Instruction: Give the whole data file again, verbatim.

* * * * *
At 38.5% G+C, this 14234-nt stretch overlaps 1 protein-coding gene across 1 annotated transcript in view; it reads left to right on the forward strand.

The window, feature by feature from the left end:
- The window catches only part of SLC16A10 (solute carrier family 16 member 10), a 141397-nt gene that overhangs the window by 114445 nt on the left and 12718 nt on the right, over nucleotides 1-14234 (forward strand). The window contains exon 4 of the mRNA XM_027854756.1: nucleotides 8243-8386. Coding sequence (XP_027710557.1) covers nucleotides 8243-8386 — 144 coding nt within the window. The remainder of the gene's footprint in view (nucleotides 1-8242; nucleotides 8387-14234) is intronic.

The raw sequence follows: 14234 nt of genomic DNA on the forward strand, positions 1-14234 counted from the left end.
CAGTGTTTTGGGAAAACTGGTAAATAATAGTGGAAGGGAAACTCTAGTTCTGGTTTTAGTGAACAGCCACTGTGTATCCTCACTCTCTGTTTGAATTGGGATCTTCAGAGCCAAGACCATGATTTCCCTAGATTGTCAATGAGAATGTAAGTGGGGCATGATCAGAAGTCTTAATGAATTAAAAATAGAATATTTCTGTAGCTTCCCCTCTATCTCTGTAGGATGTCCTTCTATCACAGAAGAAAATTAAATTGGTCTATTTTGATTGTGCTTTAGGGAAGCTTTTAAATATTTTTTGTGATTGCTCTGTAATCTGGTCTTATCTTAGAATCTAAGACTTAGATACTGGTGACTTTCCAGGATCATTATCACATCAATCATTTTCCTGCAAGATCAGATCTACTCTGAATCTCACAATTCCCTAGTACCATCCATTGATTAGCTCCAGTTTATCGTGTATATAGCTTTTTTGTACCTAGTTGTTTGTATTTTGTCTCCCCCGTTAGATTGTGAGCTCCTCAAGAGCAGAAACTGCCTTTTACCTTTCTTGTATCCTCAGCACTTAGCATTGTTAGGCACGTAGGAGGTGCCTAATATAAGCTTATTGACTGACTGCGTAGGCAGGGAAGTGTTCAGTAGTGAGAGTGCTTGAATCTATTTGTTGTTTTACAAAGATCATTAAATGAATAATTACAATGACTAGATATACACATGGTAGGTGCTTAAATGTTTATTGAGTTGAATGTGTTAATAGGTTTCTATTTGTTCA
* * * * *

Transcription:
At 38.5% G+C, this 14234-nt stretch overlaps 1 protein-coding gene across 1 annotated transcript in view; it reads left to right on the forward strand.

The window, feature by feature from the left end:
- The window catches only part of SLC16A10 (solute carrier family 16 member 10), a 141397-nt gene that overhangs the window by 114445 nt on the left and 12718 nt on the right, over nucleotides 1-14234 (forward strand). The window contains exon 4 of the mRNA XM_027854756.1: nucleotides 8243-8386. Coding sequence (XP_027710557.1) covers nucleotides 8243-8386 — 144 coding nt within the window. The remainder of the gene's footprint in view (nucleotides 1-8242; nucleotides 8387-14234) is intronic.

The raw sequence follows: 14234 nt of genomic DNA on the forward strand, positions 1-14234 counted from the left end.
CAGTGTTTTGGGAAAACTGGTAAATAATAGTGGAAGGGAAACTCTAGTTCTGGTTTTAGTGAACAGCCACTGTGTATCCTCACTCTCTGTTTGAATTGGGATCTTCAGAGCCAAGACCATGATTTCCCTAGATTGTCAATGAGAATGTAAGTGGGGCATGATCAGAAGTCTTAATGAATTAAAAATAGAATATTTCTGTAGCTTCCCCTCTATCTCTGTAGGATGTCCTTCTATCACAGAAGAAAATTAAATTGGTCTATTTTGATTGTGCTTTAGGGAAGCTTTTAAATATTTTTTGTGATTGCTCTGTAATCTGGTCTTATCTTAGAATCTAAGACTTAGATACTGGTGACTTTCCAGGATCATTATCACATCAATCATTTTCCTGCAAGATCAGATCTACTCTGAATCTCACAATTCCCTAGTACCATCCATTGATTAGCTCCAGTTTATCGTGTATATAGCTTTTTTGTACCTAGTTGTTTGTATTTTGTCTCCCCCGTTAGATTGTGAGCTCCTCAAGAGCAGAAACTGCCTTTTACCTTTCTTGTATCCTCAGCACTTAGCATTGTTAGGCACGTAGGAGGTGCCTAATATAAGCTTATTGACTGACTGCGTAGGCAGGGAAGTGTTCAGTAGTGAGAGTGCTTGAATCTATTTGTTGTTTTACAAAGATCATTAAATGAATAATTACAATGACTAGATATACACATGGTAGGTGCTTAAATGTTTATTGAGTTGAATGTGTTAATAGGTTTCTATTTGTTCA